The government of the Canary Islands wants the seas off the west coast of Africa to be declared a sanctuary for cetaceans, the order of mammals to which dolphins and whales belong.
They would like to see the protected area cover all of the Macaronesia islands – the collective name for the five volcanic archipelagos of the Azores, Madeira and Salvages (Portuguese), the Canaries (Spanish) and Cape Verde (independent).
The proposal will be discussed at an International Conference for the Protection of Dolphins in Tenerife in November.
The conference is one of a series of worldwide events being held to mark the International Year of Dolphins, with representatives attending from Spain, Portugal and African countries.
The dolphin campaign is an initiative of UNESCO, the United Nations Educational, Scientific and Cultural Organisation.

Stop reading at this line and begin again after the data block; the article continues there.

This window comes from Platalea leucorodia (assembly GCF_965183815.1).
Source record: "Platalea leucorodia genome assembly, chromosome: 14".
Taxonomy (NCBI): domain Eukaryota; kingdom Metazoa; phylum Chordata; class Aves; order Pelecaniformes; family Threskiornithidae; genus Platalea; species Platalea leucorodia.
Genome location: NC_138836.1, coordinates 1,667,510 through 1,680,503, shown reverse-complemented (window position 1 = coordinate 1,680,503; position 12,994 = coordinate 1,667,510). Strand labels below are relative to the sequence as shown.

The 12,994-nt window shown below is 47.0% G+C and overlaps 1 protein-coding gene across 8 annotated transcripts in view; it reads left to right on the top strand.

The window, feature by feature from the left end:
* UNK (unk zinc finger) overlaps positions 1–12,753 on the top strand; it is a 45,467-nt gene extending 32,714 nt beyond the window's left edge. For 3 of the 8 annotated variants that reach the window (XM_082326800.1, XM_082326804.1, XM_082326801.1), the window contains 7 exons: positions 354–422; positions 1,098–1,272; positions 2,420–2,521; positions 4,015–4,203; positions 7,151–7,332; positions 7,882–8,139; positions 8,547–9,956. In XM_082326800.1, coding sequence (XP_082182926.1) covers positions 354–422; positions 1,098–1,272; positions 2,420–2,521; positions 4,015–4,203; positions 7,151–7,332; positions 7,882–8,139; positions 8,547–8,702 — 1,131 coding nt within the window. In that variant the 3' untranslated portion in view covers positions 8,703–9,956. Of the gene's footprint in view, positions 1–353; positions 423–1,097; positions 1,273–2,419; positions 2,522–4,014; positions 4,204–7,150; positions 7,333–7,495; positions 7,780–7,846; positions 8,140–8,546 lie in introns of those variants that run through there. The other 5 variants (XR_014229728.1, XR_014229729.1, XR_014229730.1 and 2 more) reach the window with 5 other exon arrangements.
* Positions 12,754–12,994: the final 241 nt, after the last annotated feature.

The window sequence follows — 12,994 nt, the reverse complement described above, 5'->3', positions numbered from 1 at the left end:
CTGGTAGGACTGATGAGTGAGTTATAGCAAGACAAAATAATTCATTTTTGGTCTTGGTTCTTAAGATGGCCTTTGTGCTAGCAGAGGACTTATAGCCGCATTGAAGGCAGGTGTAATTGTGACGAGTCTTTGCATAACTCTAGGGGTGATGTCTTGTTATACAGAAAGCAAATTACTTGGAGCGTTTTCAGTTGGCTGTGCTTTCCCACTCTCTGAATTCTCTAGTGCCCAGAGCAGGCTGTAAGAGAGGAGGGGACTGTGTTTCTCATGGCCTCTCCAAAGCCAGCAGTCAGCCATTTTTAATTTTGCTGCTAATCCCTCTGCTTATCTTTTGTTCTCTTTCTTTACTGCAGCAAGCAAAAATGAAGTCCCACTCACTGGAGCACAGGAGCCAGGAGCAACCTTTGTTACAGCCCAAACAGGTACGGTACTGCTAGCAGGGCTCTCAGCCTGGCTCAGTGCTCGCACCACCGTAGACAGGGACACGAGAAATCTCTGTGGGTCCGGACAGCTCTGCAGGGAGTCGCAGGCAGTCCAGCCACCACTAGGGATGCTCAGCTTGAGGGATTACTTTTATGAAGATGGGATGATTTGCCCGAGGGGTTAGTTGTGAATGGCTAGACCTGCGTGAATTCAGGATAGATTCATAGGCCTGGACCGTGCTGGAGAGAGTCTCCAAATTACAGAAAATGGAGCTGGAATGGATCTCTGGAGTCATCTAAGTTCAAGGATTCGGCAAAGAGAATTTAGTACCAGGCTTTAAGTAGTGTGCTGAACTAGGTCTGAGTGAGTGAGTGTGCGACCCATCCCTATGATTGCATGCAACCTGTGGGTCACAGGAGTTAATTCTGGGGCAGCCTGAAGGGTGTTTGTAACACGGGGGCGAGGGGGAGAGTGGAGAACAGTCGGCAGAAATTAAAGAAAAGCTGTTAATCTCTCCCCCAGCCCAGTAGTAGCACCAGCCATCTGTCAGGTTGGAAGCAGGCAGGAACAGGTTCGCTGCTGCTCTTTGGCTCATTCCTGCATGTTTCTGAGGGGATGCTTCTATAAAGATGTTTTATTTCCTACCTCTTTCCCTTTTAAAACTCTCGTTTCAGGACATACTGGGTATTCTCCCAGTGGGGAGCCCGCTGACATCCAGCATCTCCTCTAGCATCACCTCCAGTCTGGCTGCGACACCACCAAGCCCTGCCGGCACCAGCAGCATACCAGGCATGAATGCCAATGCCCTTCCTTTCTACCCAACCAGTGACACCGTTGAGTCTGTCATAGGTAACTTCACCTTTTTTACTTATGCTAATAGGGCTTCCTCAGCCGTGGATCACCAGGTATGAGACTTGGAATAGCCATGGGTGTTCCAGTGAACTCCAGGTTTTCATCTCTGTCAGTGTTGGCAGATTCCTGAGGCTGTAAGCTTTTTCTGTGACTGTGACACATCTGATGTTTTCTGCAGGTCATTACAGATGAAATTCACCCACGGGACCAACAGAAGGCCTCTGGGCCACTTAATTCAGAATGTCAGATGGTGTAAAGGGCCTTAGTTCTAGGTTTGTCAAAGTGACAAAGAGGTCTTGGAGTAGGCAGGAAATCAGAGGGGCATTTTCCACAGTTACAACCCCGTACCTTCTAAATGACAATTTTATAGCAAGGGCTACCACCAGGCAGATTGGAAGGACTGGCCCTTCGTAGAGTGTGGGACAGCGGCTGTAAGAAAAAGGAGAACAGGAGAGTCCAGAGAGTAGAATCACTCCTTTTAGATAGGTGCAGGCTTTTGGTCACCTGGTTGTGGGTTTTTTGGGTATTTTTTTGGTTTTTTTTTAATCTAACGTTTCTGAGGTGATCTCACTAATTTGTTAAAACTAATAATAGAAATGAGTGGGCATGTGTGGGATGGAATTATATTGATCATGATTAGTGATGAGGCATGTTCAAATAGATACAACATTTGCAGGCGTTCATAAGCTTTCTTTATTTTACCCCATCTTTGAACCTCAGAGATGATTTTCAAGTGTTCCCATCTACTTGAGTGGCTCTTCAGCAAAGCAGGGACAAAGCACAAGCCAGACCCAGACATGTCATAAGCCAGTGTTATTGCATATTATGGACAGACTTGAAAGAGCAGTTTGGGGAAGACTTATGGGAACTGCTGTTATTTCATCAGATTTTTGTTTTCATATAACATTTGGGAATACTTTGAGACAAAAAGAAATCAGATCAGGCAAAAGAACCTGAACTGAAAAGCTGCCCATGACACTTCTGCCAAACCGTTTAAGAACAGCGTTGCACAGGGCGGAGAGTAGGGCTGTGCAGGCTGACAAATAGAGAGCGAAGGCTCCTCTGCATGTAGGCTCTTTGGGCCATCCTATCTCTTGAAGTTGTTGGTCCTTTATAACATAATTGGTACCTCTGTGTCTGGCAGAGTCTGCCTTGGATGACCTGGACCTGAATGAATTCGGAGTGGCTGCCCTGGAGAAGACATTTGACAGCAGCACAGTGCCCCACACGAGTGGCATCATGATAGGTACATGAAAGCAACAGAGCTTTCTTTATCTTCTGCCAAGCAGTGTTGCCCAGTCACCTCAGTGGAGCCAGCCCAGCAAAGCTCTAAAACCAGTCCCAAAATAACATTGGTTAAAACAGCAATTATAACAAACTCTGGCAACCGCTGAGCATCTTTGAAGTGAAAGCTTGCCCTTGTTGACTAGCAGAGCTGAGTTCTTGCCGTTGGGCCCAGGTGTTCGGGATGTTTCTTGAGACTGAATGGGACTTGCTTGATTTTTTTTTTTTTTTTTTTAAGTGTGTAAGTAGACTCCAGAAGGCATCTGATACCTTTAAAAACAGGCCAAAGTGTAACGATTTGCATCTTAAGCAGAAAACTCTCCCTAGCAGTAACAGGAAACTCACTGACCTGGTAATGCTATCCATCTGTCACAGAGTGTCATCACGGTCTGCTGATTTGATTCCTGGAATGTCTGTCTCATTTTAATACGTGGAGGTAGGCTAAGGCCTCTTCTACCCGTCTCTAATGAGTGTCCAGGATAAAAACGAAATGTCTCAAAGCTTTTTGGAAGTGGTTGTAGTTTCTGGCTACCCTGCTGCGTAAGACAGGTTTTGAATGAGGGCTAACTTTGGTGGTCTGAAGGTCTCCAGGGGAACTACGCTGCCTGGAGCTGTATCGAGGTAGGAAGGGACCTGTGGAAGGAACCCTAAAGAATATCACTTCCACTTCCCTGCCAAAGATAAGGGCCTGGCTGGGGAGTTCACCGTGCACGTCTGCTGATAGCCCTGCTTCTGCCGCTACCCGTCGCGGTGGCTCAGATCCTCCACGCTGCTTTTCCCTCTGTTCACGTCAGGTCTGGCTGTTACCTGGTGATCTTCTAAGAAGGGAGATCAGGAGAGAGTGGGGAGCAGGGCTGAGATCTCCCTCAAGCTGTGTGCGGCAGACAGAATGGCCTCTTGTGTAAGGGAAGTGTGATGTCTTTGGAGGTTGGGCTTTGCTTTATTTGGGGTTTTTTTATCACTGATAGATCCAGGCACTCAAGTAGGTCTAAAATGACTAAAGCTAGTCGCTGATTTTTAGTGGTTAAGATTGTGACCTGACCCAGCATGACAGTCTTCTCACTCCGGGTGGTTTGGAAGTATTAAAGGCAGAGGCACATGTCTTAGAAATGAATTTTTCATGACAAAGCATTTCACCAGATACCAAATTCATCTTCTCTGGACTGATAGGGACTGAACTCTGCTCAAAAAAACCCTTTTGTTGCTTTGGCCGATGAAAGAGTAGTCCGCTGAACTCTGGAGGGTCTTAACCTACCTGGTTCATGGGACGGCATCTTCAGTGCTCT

It has the enthusiastic backing of the Loro Parque Foundation in Puerto de la Cruz, Tenerife, which has launched a range of events aimed at raising the interest of school children in whale-watching trips and scientific research into marine mammals, and to motivate students to support conservation and protection.
The President of the Loro Parque Foundation, Wolfgang Kiessling, is backing the Canarian government call, emphasising the need for a large protected area in the Atlantic Ocean to ensure the survival of dolphins and small marine mammals.
Ahead of the November conference, the Canarian government is consulting various interest groups such as boat owners, tourist operators, protection groups and environmental organisations on this and other conservation activities.